With Stones in our Hands is broken into four different units: “Imperial Racism,” “Decolonizing Geographies,” “Technologies of Surveillance and Control,” and “Possible Futures: Dissent and the Protest Tradition.” Each section contains essays written by experts and activists in varying fields including religion, history, literature, media, Islamic law, gender and women’s studies, and politics. The volume’s two major themes, distinct yet interconnected, illuminate a reality that characterizes modern Muslim experience but is often completely elided in conversation about this experience, especially in Western public discourse. First, the authors’ shared point of departure is the continued conversation about the perduring influence of Orientalism, as Muslim identity is portrayed as the wholly Other, deficient to the Western (white) norm. This is particularly evident in the ways Muslims are conceived of as “good.” Second, they aim to illuminate the racialization of “Muslim” as a category that now extends beyond religion.
Daulatzai and Rana acknowledge one of their major departure points as the influence of Edward Said. But they want to go beyond the history of colonialism and colonial projects towards a current critique of the “genocidal logic of U.S. nation building, with its slave-structuring foundation” that results in the domination of a racialized figure of the Muslim. This kind of Orientalizing the Muslim is seen in the structuring of a discourse around how the dominant, white American audience constructs the “good Muslim-bad Muslim” dichotomy.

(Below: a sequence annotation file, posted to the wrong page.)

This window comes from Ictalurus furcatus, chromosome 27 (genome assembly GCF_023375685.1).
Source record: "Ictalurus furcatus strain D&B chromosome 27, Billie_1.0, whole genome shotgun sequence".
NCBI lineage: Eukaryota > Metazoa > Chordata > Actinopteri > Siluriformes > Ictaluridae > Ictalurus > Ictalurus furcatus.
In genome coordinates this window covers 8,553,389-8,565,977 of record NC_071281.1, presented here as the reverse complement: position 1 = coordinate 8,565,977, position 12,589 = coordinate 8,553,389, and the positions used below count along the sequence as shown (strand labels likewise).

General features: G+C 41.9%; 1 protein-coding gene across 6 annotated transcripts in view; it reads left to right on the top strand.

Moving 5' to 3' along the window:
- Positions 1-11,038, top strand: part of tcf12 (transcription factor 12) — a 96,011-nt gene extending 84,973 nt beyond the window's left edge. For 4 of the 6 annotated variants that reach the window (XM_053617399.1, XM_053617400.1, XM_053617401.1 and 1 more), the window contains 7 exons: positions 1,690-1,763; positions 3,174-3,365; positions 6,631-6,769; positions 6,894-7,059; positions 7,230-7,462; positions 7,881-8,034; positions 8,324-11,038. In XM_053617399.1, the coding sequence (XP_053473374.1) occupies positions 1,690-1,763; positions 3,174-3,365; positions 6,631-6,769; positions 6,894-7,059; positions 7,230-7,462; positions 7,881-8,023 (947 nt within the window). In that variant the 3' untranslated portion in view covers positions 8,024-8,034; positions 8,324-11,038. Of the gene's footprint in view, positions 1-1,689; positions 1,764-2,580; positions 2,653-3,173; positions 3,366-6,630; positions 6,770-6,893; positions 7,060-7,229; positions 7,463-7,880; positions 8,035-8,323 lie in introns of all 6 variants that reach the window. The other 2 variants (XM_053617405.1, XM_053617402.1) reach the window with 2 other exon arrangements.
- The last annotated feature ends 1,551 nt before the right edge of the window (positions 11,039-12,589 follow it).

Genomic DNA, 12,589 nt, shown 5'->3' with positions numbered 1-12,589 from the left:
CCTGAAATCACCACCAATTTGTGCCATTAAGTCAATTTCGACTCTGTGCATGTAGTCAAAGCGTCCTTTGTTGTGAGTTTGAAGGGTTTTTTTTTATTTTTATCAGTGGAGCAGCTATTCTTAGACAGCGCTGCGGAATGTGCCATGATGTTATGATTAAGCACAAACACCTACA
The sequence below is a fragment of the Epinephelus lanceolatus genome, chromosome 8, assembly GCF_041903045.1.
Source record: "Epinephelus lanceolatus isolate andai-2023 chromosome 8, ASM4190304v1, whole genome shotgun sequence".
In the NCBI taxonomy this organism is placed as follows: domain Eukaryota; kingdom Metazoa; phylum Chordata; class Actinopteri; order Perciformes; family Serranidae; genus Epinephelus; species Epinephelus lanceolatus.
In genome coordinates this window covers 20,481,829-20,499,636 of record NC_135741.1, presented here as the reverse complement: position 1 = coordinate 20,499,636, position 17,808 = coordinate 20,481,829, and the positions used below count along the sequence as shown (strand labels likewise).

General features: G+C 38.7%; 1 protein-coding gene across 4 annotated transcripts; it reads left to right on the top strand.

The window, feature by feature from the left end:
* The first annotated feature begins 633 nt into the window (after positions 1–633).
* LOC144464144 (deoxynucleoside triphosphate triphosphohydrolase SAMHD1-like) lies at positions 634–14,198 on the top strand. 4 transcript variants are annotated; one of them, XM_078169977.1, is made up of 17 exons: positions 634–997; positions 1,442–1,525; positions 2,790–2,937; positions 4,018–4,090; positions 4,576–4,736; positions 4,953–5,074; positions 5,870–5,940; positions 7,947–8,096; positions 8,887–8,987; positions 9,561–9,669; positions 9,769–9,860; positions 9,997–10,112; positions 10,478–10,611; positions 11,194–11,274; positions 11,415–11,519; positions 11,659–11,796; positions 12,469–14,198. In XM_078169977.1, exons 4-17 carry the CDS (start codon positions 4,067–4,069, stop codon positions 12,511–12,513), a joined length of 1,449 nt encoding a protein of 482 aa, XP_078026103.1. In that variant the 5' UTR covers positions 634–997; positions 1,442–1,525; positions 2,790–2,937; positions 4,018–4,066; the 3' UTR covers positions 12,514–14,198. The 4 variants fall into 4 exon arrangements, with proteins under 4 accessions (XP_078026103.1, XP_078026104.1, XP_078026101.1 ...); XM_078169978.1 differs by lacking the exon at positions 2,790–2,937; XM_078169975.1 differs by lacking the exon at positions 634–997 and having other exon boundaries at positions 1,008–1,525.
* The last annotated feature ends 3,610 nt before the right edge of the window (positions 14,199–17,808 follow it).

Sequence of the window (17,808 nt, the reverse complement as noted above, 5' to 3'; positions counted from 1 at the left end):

Vivek Bald’s chapter, “The Only Good Muslim,” offers the history of this kind of formulation, going further back than 9/11 or Trump’s Muslim Ban. The “good Muslim” is one who can “unequivocally prove their loyalty to the nation,” creating a carrot and stick by which Muslims are simultaneously threatening and desirable. To Bald, the goal of white America has been to “define our acceptability, direct our actions, structure the way we present ourselves in society and interact with the state.” Muslim identity is flattened into two possibilities: terrorist or state servant. This is similar to the story issued as a warning by Abdullah Al-Arian and Hafsa Kanjwal in their chapter, “The Perils of American Muslim Politics.” They see a similar trend of this Orientalist logic that often shifts American Muslims towards appropriation and accommodationism of a “highly contested set of foreign policy positions.” They observe that Muslims must be “moderate” to be good, meaning they cannot be “simply one who rejects violence and fundamentalism … but one who is also uncritical of empire, liberalism, and neoliberal economic policies.”